“How Do Democracies Fall Apart (And Could it Happen Here)?” Session 3

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ultimate question and one of the maybe
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before answering and I’ll be brief I
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invite people and this is may be
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responsible y’all should just say to ask
yourself what are you trying to
accomplish here if what you’re trying to
accomplish is how do we strengthen the
left that’s one answer and you’re saying
how do we try to strengthen democratic
norms that’s quite a different answer

and there’s been a tendency to blur them
the way I’m not on the person with the
left at all so I’ll just give you four
Myositis me you wanna strengthen life
the way you do it is by ramping up is by
building a coalition of minorities
that’s that’s the best democratic
mobilization build-up racial antagonism
black lives matter those because of the
the big the reason that Hillary which
the reason the 2016 election was
abnormal was by the normal political
science indicators Hillary Clinton
should have won fifty three percent of
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the vote the fact that she got forty
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eight is abnormal she lost five points
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in a very common friendly
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environment why failure de mobilized
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black voters partly because of voter
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suppression partly because she wasn’t
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offering them much of anything Medicare
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for all that that’s how you build the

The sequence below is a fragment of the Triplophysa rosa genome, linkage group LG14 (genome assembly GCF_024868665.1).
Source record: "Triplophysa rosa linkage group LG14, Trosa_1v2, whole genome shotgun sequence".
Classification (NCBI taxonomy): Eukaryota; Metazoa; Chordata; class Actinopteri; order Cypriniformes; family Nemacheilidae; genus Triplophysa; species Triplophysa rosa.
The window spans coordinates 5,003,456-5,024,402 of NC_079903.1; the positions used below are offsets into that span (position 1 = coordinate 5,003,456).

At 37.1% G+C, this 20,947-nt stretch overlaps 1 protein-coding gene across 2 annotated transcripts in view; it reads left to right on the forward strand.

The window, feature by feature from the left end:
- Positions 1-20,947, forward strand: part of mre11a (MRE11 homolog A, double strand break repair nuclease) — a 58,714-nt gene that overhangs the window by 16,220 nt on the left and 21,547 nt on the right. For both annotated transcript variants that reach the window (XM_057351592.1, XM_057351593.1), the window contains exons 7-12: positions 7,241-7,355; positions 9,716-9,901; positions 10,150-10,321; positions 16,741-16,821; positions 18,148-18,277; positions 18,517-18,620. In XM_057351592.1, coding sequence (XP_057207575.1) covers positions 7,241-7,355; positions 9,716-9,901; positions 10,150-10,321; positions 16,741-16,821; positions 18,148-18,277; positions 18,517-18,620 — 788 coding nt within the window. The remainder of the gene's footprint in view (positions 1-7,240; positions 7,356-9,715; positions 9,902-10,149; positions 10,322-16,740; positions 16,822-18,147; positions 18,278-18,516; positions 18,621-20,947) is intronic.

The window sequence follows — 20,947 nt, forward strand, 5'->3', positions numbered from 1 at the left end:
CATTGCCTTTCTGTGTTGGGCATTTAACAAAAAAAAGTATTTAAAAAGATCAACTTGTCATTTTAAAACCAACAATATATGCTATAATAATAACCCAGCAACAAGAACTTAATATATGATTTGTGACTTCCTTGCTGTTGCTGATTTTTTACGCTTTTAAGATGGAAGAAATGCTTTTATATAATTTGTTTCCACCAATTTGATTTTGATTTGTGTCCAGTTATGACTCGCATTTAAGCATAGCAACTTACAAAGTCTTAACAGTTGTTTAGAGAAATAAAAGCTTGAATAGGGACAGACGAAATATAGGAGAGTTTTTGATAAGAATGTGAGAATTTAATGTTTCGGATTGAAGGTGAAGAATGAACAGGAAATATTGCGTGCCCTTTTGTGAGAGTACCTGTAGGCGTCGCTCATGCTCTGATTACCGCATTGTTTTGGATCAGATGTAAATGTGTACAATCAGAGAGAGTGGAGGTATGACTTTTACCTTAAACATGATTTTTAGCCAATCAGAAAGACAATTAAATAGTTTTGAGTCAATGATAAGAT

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left but what you will discover when you
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do that is the candidates who leave that
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will be Trump’s of the left not as gross
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for example like Bernie Sanders who was
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good at his job
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yeah they won’t they they will be norm
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travelers they will do things like
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Obama’s executive actions to in his
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second term that’s what you’ll get that
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is a way to a more social democratic
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United States it’ll be an ethnically
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driven way if what you want to do if
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it’s it but if your question is how do
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we build democratic norms that’s a
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different question and then and and then
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you have to say this is not about party
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advantage and that means that some of
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the people you have to address the
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things that are driving the corrosion of
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democratic norms what do you think was
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you would you be a butter he said why
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did you why did you vote for trouble and
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by the voter said well you know I’m just
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really disappointed and what is happened
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to my personal living standard I’ve been
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at a way wage increase in twenty years
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saying you are so greedy and
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materialistic don’t you understand that
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money is the root of all evil hi Colin I
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caught you like order you delay aside
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these crass okay but that is the sermon
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that they get if they say I’m happy that
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my sis my neighborhood which used to be
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a hundred sailors percent
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english-speaking now has 30 percent
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English second language learners in my